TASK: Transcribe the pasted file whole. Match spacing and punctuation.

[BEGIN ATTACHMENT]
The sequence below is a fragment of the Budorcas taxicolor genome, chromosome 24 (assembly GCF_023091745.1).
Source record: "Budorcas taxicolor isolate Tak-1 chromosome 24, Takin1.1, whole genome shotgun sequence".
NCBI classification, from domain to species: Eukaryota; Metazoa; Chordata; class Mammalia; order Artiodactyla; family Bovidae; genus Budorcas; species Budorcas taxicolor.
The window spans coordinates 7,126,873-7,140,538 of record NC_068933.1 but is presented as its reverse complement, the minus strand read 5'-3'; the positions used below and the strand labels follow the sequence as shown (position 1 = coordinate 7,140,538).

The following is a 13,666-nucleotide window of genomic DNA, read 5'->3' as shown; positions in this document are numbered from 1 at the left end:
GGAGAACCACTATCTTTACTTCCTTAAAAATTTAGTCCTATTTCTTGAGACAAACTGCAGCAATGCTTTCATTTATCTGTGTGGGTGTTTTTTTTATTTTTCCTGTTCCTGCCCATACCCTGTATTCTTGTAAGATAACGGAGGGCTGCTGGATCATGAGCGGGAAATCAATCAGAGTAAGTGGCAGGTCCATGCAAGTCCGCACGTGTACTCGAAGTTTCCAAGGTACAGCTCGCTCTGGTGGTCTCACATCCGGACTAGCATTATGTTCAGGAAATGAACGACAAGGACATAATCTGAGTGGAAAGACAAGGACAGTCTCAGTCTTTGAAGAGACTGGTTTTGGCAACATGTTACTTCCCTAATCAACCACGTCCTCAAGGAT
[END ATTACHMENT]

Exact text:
The sequence below is a fragment of the Budorcas taxicolor genome, chromosome 24 (assembly GCF_023091745.1).
Source record: "Budorcas taxicolor isolate Tak-1 chromosome 24, Takin1.1, whole genome shotgun sequence".
NCBI classification, from domain to species: Eukaryota; Metazoa; Chordata; class Mammalia; order Artiodactyla; family Bovidae; genus Budorcas; species Budorcas taxicolor.
The window spans coordinates 7,126,873-7,140,538 of record NC_068933.1 but is presented as its reverse complement, the minus strand read 5'-3'; the positions used below and the strand labels follow the sequence as shown (position 1 = coordinate 7,140,538).

The following is a 13,666-nucleotide window of genomic DNA, read 5'->3' as shown; positions in this document are numbered from 1 at the left end:
GGAGAACCACTATCTTTACTTCCTTAAAAATTTAGTCCTATTTCTTGAGACAAACTGCAGCAATGCTTTCATTTATCTGTGTGGGTGTTTTTTTTATTTTTCCTGTTCCTGCCCATACCCTGTATTCTTGTAAGATAACGGAGGGCTGCTGGATCATGAGCGGGAAATCAATCAGAGTAAGTGGCAGGTCCATGCAAGTCCGCACGTGTACTCGAAGTTTCCAAGGTACAGCTCGCTCTGGTGGTCTCACATCCGGACTAGCATTATGTTCAGGAAATGAACGACAAGGACATAATCTGAGTGGAAAGACAAGGACAGTCTCAGTCTTTGAAGAGACTGGTTTTGGCAACATGTTACTTCCCTAATCAACCACGTCCTCAAGGAT